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China taps state pork reserves, to release 10,000 tons for steady supply

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2019-09-20 08:30:47Global Times Editor : Li Yan ECNS App Download

China on Thursday moved to tap its state pork reserves to ensure steady supply ahead of the National Day holiday peak season, as pork prices have been skyrocketing from strained supplies caused by the outbreak of African swine fever (ASF).

The Ministry of Commerce(MOFCOM) said it released 10,000 tons of pork from the central government's reserves into the market as part of a contingency plan to manage periodical fluctuations in pork prices.

The move was meant to increase pork supply and ensure meat supply during the seven-day holiday, according to a MOFCOM statement. It noted that pork prices in the country have increased significantly, though demand is dropping.

On Wednesday, wholesale pork prices at major markets rose by 0.1 percent from the previous day, but 1.3 percent higher than September 10.

"The MOFCOM will closely monitor changes to pork prices and supply and demand… and continue to release state pork reserves when appropriate to ensure supply," the statement said.

Faced with rising prices and strained supplies, some local governments have already tapped into their reserves to ensure market stability. On Saturday, the provincial government of East China's Zhejiang Province released a batch of pork from its reserves priced 30 percent lower than market prices, according to media reports. It was unclear how much pork the province released.

Jinan city, capital of East China's Shandong Province, has released 1,500 tons of pork reserves in two batches to 44 city market places since September 12, the Economic Daily reported.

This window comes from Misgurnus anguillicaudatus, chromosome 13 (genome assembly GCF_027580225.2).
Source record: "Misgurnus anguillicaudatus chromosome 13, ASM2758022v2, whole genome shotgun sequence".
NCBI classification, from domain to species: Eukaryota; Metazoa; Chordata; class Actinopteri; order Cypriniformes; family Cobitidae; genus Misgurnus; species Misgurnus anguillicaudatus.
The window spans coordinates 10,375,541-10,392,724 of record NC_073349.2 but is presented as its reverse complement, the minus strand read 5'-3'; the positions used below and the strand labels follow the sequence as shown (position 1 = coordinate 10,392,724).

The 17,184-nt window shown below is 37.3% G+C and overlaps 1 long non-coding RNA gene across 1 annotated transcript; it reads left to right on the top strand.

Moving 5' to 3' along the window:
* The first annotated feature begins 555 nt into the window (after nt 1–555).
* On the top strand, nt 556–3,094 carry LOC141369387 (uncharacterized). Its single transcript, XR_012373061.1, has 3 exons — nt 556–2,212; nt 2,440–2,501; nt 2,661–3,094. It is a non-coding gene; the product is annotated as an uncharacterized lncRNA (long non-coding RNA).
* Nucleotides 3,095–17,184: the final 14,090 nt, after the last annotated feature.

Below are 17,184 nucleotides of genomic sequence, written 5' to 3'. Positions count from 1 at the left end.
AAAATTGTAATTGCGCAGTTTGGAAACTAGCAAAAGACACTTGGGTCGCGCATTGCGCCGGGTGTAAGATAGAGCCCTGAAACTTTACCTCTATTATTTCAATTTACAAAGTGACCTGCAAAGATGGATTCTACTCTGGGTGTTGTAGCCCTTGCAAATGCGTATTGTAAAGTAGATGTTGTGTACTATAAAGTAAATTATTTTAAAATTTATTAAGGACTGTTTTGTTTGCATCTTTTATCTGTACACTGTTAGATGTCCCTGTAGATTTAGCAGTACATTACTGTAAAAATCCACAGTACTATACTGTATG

Ma Wenfeng, a senior analyst at Beijing Orient Agribusiness Consultancy, told the Global Times on Thursday that for food like grain and pork, using reserves is a common practice to rein in prices.

The pork released from the reserves comes from imports from countries like Denmark, Germany, France and the US, according to a document released on the China Merchandise Reserve Management Center's website.

Although 10,000 tons is small compared to the country's total consumption, it roughly equals one week's worth of wholesale market trade in big cities, which means it will hold back pork prices before the National Day holidays, Ma said.

In 2018, China consumed 55.95 million tons of pork, the 21st Century Business Herald reported.

Stabilizing pork prices will help maintain the CPI - a gauge of inflation - at reasonable levels, as the surge in pork prices has already driven up overall inflation in August, according to the latest data.

The CPI increased 2.4 percent year-on-year in the first eight months of 2019, and was up 2.8 percent in August, mainly driven by food prices, the National Bureau of Statistics said at a press conference on Monday.

Food prices rose 10 percent year-on-year in August, when pork prices rose nearly 50 percent, becoming a major factor in the CPI's growth.

However, unleashing the reserves is only a temporary solution, and increasing domestic hog production is the way to address the supply-and-demand issue, Ma noted. 

"It is necessary and urgent to encourage farmers to return to the industry after many pig farms were shut down due to the swine fever," he said.

In a sign that authorities have already acknowledged the root of the problem, the ministries of finance and agriculture earlier this month issued joint measures, including subsidies for farmers whose pigs were killed due to ASF, expanding loans to pig farms and increasing incentives for large pork producers.

In a sign that authorities have already acknowledged the root of the problem, the ministries of finance and agriculture earlier this month issued joint measures, including subsidies for farmers whose pigs were killed due to ASF, expanding loans to pig farms and increasing incentives for large pork producers.

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